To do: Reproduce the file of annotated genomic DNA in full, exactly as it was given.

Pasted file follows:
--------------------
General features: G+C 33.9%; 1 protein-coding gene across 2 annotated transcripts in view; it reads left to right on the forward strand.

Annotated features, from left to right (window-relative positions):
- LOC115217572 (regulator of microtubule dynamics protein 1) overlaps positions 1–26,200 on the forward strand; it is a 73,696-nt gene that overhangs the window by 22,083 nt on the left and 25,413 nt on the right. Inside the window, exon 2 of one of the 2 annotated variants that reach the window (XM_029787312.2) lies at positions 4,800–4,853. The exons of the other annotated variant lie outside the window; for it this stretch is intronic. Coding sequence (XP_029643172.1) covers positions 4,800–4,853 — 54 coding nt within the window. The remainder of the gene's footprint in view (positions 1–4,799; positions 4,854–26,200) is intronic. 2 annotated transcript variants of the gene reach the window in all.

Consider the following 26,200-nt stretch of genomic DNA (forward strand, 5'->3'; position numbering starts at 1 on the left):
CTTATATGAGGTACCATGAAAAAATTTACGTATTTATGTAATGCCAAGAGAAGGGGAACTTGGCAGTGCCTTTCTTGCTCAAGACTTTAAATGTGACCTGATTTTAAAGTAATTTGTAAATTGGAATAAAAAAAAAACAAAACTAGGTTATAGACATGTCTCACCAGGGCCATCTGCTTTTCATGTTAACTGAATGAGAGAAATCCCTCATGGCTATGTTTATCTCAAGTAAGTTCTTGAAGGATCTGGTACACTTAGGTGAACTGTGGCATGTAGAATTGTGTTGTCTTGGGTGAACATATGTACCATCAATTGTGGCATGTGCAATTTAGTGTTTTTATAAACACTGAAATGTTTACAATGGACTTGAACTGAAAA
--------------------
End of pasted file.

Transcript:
General features: G+C 33.9%; 1 protein-coding gene across 2 annotated transcripts in view; it reads left to right on the forward strand.

Annotated features, from left to right (window-relative positions):
- LOC115217572 (regulator of microtubule dynamics protein 1) overlaps positions 1–26,200 on the forward strand; it is a 73,696-nt gene that overhangs the window by 22,083 nt on the left and 25,413 nt on the right. Inside the window, exon 2 of one of the 2 annotated variants that reach the window (XM_029787312.2) lies at positions 4,800–4,853. The exons of the other annotated variant lie outside the window; for it this stretch is intronic. Coding sequence (XP_029643172.1) covers positions 4,800–4,853 — 54 coding nt within the window. The remainder of the gene's footprint in view (positions 1–4,799; positions 4,854–26,200) is intronic. 2 annotated transcript variants of the gene reach the window in all.

Consider the following 26,200-nt stretch of genomic DNA (forward strand, 5'->3'; position numbering starts at 1 on the left):
CTTATATGAGGTACCATGAAAAAATTTACGTATTTATGTAATGCCAAGAGAAGGGGAACTTGGCAGTGCCTTTCTTGCTCAAGACTTTAAATGTGACCTGATTTTAAAGTAATTTGTAAATTGGAATAAAAAAAAAACAAAACTAGGTTATAGACATGTCTCACCAGGGCCATCTGCTTTTCATGTTAACTGAATGAGAGAAATCCCTCATGGCTATGTTTATCTCAAGTAAGTTCTTGAAGGATCTGGTACACTTAGGTGAACTGTGGCATGTAGAATTGTGTTGTCTTGGGTGAACATATGTACCATCAATTGTGGCATGTGCAATTTAGTGTTTTTATAAACACTGAAATGTTTACAATGGACTTGAACTGAAAA